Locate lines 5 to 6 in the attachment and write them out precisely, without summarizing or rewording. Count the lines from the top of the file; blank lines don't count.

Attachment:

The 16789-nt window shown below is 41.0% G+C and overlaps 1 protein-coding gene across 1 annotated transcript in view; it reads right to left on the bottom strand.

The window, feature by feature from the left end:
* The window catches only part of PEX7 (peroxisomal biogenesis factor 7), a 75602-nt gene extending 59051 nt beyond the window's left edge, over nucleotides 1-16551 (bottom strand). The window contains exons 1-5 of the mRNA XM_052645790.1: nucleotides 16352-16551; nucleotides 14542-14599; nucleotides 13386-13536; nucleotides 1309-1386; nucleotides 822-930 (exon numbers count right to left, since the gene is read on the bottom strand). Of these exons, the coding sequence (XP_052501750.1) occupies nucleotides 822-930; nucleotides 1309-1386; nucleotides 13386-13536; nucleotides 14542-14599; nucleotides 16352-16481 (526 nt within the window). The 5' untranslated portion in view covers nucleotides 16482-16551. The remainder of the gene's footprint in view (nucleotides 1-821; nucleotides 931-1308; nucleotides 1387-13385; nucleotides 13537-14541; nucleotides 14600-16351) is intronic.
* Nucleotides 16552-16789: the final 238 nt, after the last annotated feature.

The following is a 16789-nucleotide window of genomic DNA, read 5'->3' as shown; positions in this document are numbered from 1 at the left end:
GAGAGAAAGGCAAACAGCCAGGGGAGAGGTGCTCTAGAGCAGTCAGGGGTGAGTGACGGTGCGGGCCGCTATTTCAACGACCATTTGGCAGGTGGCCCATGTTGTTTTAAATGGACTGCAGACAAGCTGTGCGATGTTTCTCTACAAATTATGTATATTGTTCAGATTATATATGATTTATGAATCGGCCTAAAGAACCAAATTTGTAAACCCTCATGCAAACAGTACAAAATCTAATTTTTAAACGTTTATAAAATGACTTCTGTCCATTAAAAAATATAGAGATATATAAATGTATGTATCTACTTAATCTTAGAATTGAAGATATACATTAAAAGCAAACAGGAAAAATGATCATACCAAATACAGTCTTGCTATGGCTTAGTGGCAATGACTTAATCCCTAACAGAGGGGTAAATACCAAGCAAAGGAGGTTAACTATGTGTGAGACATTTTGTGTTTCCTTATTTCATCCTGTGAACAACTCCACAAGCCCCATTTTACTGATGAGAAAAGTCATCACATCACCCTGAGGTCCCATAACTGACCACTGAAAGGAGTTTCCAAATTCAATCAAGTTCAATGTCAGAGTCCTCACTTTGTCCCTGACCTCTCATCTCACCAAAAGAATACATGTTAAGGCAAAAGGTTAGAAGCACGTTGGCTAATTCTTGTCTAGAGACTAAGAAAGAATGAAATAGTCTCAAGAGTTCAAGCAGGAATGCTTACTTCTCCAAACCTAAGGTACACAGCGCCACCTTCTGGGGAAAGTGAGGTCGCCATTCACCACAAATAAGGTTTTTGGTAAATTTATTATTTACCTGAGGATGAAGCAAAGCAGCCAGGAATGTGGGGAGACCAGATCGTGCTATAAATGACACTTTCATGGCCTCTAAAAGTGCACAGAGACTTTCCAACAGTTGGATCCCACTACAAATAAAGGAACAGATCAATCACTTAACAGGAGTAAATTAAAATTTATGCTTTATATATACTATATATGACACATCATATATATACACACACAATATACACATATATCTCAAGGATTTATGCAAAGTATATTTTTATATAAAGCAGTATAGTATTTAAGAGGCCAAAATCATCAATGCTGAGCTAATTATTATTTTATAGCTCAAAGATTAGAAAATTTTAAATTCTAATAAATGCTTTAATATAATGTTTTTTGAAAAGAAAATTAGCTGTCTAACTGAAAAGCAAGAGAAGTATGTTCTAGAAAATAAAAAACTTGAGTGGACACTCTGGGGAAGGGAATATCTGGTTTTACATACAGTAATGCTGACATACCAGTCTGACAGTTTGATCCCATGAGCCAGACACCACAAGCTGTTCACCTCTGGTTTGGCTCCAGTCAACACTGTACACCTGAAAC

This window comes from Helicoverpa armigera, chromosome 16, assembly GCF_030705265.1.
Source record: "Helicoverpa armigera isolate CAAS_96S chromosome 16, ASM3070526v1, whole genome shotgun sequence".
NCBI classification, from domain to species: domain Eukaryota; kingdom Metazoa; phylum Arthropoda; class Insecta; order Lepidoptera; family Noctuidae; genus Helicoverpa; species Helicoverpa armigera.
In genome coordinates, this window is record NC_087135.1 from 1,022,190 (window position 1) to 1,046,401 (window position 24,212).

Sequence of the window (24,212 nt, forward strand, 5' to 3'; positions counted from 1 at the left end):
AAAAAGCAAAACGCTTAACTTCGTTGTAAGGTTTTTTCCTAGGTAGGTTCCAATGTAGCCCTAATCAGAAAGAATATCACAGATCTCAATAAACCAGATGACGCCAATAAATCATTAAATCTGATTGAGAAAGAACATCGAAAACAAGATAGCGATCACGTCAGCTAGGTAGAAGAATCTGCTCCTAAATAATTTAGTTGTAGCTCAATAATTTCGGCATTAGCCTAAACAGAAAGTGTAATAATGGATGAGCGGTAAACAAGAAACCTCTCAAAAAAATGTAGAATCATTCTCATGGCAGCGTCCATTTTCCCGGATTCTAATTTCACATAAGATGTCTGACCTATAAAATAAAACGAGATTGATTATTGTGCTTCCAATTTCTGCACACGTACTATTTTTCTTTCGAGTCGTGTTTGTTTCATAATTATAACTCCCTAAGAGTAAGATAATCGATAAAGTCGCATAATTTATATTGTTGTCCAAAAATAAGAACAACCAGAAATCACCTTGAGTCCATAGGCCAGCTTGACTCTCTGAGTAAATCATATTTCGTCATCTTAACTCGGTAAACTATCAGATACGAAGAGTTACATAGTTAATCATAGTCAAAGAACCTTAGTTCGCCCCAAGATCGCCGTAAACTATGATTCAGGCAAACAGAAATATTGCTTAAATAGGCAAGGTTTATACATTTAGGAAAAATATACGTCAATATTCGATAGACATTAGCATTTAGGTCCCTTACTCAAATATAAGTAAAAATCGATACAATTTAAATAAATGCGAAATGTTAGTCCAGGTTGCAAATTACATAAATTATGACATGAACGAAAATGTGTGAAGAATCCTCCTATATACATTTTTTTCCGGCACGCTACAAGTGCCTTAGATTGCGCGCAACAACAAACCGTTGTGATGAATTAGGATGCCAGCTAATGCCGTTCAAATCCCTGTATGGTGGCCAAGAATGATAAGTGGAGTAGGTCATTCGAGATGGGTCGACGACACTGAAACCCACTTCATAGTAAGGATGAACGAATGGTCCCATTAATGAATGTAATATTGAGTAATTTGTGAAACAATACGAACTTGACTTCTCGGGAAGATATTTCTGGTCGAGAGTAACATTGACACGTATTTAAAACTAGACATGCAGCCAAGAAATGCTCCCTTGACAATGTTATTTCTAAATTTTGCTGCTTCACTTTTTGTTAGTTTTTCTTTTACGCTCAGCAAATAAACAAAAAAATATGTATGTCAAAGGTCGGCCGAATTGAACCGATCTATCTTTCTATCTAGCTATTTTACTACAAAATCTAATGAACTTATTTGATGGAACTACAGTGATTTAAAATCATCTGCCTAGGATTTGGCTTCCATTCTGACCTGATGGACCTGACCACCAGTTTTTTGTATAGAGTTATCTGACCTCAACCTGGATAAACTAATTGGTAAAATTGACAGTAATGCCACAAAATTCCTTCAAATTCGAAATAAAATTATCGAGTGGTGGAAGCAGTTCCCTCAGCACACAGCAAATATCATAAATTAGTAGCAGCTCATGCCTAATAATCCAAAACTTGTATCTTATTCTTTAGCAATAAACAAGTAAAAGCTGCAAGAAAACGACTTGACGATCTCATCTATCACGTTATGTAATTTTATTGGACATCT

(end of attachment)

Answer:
The following is a 16789-nucleotide window of genomic DNA, read 5'->3' as shown; positions in this document are numbered from 1 at the left end:
GAGAGAAAGGCAAACAGCCAGGGGAGAGGTGCTCTAGAGCAGTCAGGGGTGAGTGACGGTGCGGGCCGCTATTTCAACGACCATTTGGCAGGTGGCCCATGTTGTTTTAAATGGACTGCAGACAAGCTGTGCGATGTTTCTCTACAAATTATGTATATTGTTCAGATTATATATGATTTATGAATCGGCCTAAAGAACCAAATTTGTAAACCCTCATGCAAACAGTACAAAATCTAATTTTTAAACGTTTATAAAATGACTTCTGTCCATTAAAAAATATAGAGATATATAAATGTATGTATCTACTTAATCTTAGAATTGAAGATATACATTAAAAGCAAACAGGAAAAATGATCATACCAAATACAGTCTTGCTATGGCTTAGTGGCAATGACTTAATCCCTAACAGAGGGGTAAATACCAAGCAAAGGAGGTTAACTATGTGTGAGACATTTTGTGTTTCCTTATTTCATCCTGTGAACAACTCCACAAGCCCCATTTTACTGATGAGAAAAGTCATCACATCACCCTGAGGTCCCATAACTGACCACTGAAAGGAGTTTCCAAATTCAATCAAGTTCAATGTCAGAGTCCTCACTTTGTCCCTGACCTCTCATCTCACCAAAAGAATACATGTTAAGGCAAAAGGTTAGAAGCACGTTGGCTAATTCTTGTCTAGAGACTAAGAAAGAATGAAATAGTCTCAAGAGTTCAAGCAGGAATGCTTACTTCTCCAAACCTAAGGTACACAGCGCCACCTTCTGGGGAAAGTGAGGTCGCCATTCACCACAAATAAGGTTTTTGGTAAATTTATTATTTACCTGAGGATGAAGCAAAGCAGCCAGGAATGTGGGGAGACCAGATCGTGCTATAAATGACACTTTCATGGCCTCTAAAAGTGCACAGAGACTTTCCAACAGTTGGATCCCACTACAAATAAAGGAACAGATCAATCACTTAACAGGAGTAAATTAAAATTTATGCTTTATATATACTATATATGACACATCATATATATACACACACAATATACACATATATCTCAAGGATTTATGCAAAGTATATTTTTATATAAAGCAGTATAGTATTTAAGAGGCCAAAATCATCAATGCTGAGCTAATTATTATTTTATAGCTCAAAGATTAGAAAATTTTAAATTCTAATAAATGCTTTAATATAATGTTTTTTGAAAAGAAAATTAGCTGTCTAACTGAAAAGCAAGAGAAGTATGTTCTAGAAAATAAAAAACTTGAGTGGACACTCTGGGGAAGGGAATATCTGGTTTTACATACAGTAATGCTGACATACCAGTCTGACAGTTTGATCCCATGAGCCAGACACCACAAGCTGTTCACCTCTGGTTTGGCTCCAGTCAACACTGTACACCTGAAAC